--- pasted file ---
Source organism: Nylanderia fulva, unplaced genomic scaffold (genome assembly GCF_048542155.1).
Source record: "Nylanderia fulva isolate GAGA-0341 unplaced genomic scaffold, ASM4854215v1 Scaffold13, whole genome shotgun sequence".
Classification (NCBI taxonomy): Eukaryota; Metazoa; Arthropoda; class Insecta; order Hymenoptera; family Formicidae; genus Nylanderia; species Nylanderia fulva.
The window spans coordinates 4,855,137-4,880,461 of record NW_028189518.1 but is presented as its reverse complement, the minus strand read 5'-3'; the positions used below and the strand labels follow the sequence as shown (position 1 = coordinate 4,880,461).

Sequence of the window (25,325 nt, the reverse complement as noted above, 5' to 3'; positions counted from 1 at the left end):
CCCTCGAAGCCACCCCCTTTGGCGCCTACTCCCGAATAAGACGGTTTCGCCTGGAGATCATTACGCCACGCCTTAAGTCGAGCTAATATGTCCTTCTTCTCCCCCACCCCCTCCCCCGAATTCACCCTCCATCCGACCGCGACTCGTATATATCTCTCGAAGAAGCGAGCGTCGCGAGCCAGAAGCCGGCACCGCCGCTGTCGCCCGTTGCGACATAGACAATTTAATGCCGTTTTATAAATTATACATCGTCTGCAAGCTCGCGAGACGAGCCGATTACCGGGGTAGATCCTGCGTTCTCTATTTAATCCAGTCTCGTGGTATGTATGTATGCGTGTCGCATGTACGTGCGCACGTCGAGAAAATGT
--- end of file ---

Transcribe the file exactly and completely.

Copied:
Source organism: Nylanderia fulva, unplaced genomic scaffold (genome assembly GCF_048542155.1).
Source record: "Nylanderia fulva isolate GAGA-0341 unplaced genomic scaffold, ASM4854215v1 Scaffold13, whole genome shotgun sequence".
Classification (NCBI taxonomy): Eukaryota; Metazoa; Arthropoda; class Insecta; order Hymenoptera; family Formicidae; genus Nylanderia; species Nylanderia fulva.
The window spans coordinates 4,855,137-4,880,461 of record NW_028189518.1 but is presented as its reverse complement, the minus strand read 5'-3'; the positions used below and the strand labels follow the sequence as shown (position 1 = coordinate 4,880,461).

Sequence of the window (25,325 nt, the reverse complement as noted above, 5' to 3'; positions counted from 1 at the left end):
CCCTCGAAGCCACCCCCTTTGGCGCCTACTCCCGAATAAGACGGTTTCGCCTGGAGATCATTACGCCACGCCTTAAGTCGAGCTAATATGTCCTTCTTCTCCCCCACCCCCTCCCCCGAATTCACCCTCCATCCGACCGCGACTCGTATATATCTCTCGAAGAAGCGAGCGTCGCGAGCCAGAAGCCGGCACCGCCGCTGTCGCCCGTTGCGACATAGACAATTTAATGCCGTTTTATAAATTATACATCGTCTGCAAGCTCGCGAGACGAGCCGATTACCGGGGTAGATCCTGCGTTCTCTATTTAATCCAGTCTCGTGGTATGTATGTATGCGTGTCGCATGTACGTGCGCACGTCGAGAAAATGT